It confirmed my feeling that midweek ski days were substantially busier than they'd been in the past.

Yeah, it's nice to see that quantified. Most of us felt it for sure!

The lesson part is interesting too. My husband talked to a Crystal employee his last day there and they said lessons were in demand except for kids multi-week lesson programs--that was the one area demand had fallen.
 

liquidfeet

Ski Diva Extraordinaire
I find this part interesting:

"Like many industries, ski areas struggled to find workers this season. Sixty percent of responding ski areas stated that they were not fully staffed this winter. The pause on J-1 and H-2b international worker visa programs was a contributing factor; the average ski area was short 55 employees, half of whom would have come on an international work visa."

Only half the shortage in workers was due, industry-wide, to international workers prohibited from coming into the US. That means half the missing employees were locals who chose to not work. Like me. Lessons were down since group lessons and kids' programs were eliminated (at least around here), so maybe those reduced services synchronized with the staff shortages.
 

Jilly

Moderator
Staff member
Quebec was a winner too!

From SAM -
SAM Magazine—June 7, 2021—Despite significant pandemic-related operating constraints, Quebec resorts recorded 6.1 million skier visits in 2020-21, exceeding the province’s 10-year average of 5.9 million visits, according to preliminary numbers from the Quebec Ski Areas Association’s (ASSQ) Economic and Financial Study.
Tremblant.jpg
Tremblant, Quebec
Passholders played a key role in that visitation figure, accounting for 61 percent of total skier visits this season, up a whopping 30 percent year-over-year. The study also showed a slight increase in midweek visitation; it was up 3 percent, quantifying that forecasted trend.
While total visits exceed expectations, restrictions on travel (Quebec was closed to out of province visitors), ski schools, and day tickets impacted revenue substantially. Day ticket revenue fell by 23 percent, and ski area membership revenue decreased by 9 percent. Ski schools were hit hard, reportedly down 62.3 percent in revenue.
Nonetheless, Yves Juneau, AASQ CEO, declared the season a win. “The fact that skiing was allowed all season long in the province of Quebec by the government and that sanitary measures were embraced equally by ski areas’ staff and visitors made all the difference for us. When we compare ourselves to other tourism and leisure industries, it feels like Quebec ski areas experienced a miracle during the Covid-19 crisis,” he said.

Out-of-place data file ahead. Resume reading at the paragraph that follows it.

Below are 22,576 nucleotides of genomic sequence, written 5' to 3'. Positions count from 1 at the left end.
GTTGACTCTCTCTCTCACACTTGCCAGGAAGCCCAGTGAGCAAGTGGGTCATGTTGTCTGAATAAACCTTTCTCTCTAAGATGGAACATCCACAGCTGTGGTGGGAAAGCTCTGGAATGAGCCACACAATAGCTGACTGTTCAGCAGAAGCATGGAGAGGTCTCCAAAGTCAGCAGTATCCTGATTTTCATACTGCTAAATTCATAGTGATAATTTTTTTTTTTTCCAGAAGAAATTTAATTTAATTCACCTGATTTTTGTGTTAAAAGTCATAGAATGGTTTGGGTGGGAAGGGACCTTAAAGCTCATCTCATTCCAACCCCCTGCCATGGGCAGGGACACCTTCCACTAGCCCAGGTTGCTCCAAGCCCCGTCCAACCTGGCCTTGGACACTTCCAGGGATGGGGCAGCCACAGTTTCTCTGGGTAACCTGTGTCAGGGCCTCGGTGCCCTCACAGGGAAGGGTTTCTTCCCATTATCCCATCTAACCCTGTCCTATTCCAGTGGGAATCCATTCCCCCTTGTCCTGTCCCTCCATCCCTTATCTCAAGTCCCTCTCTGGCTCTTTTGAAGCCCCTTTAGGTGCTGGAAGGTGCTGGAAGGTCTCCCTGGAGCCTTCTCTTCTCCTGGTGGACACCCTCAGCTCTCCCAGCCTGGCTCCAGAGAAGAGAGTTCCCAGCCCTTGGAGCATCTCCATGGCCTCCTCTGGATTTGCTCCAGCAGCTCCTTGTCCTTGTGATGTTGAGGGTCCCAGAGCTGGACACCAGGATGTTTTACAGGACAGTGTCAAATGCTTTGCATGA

kiki

Angel Diva
Yes, I see Vail profitability is surprisingly good. See article from Pique magazine:

Quarterly numbers up across the board for Vail Resorts​


Lift revenue, net income, pass sales way up in company’s rebound year even as WB was hampered by COVID-19
Vail Resorts continued to rebound from a dismal 2020, with strong quarterly numbers across the board for the Colorado company—even as its largest ski resort, Whistler Blackcomb, was hampered by the ongoing COVID-19 pandemic and related travel restrictions.

For the third quarter ended April 30, 2021, the Broomfield-based company posted US$274.6 million in net income, an 80-per-cent jump compared to the same period last year. For comparison, Vail Resorts posted $292.1 million in net income for the third quarter of fiscal 2019, prior to the pandemic.

Total net revenue increased $195 million, or 28.1 per cent, to $889.1 million for the quarter.

Resort reported Earnings Before Interest, Taxes, Depreciation and Amortization was $462.2 million for the quarter, compared to $304.4 million for the same period last year, and $480.7 million for the third quarter of 2019.


Lift revenue, meanwhile, rose 54.1 per cent for the quarter, to $577.7 million, which the company primarily attributed to strong pass sales growth, as well as “improved non-pass visitation due to the Company operating for the full U.S. ski season in the current year,” with particularly strong demand at its Colorado and Utah resorts.

Excluding its 17 Peak Resorts, which were acquired by Vail Resorts in 2019, the company said total visitation to its American destination mountain resorts and regional ski areas for the quarter was only down three per cent compared to the same period in 2019. That’s even taking into account Whistler Blackcomb’s almost 60-per-cent decline in visitation when compared to Q3 2019, as the resort dealt with the continued closure of the Canadian border and the early shutdown of operations in March.

Pass sales through June 1 “increased very significantly” compared to sales in the same period last year, although there were no spring sales deadline in 2020 due to COVID-19. Even compared to Vail Resorts’ pre-pandemic year of 2019, however, sales for the quarter were up approximately 50 per cent in units and 33 per cent in sales dollars, the company said.

For the full selling season through Dec. 6, 2020, pass product sales were up roughly 20 per cent in units and 19 per cent in sales dollars when compared to the selling season ended Dec. 8, 2019.

“We are very pleased with the results for our season pass sales to date, with guests showing strong enthusiasm for the enhanced value proposition of our pass products, driven in part by the [20-per-cent] reduction in all pass prices for the upcoming season,” said Vail Resorts CEO Rob Katz in an earnings call Monday, June 7.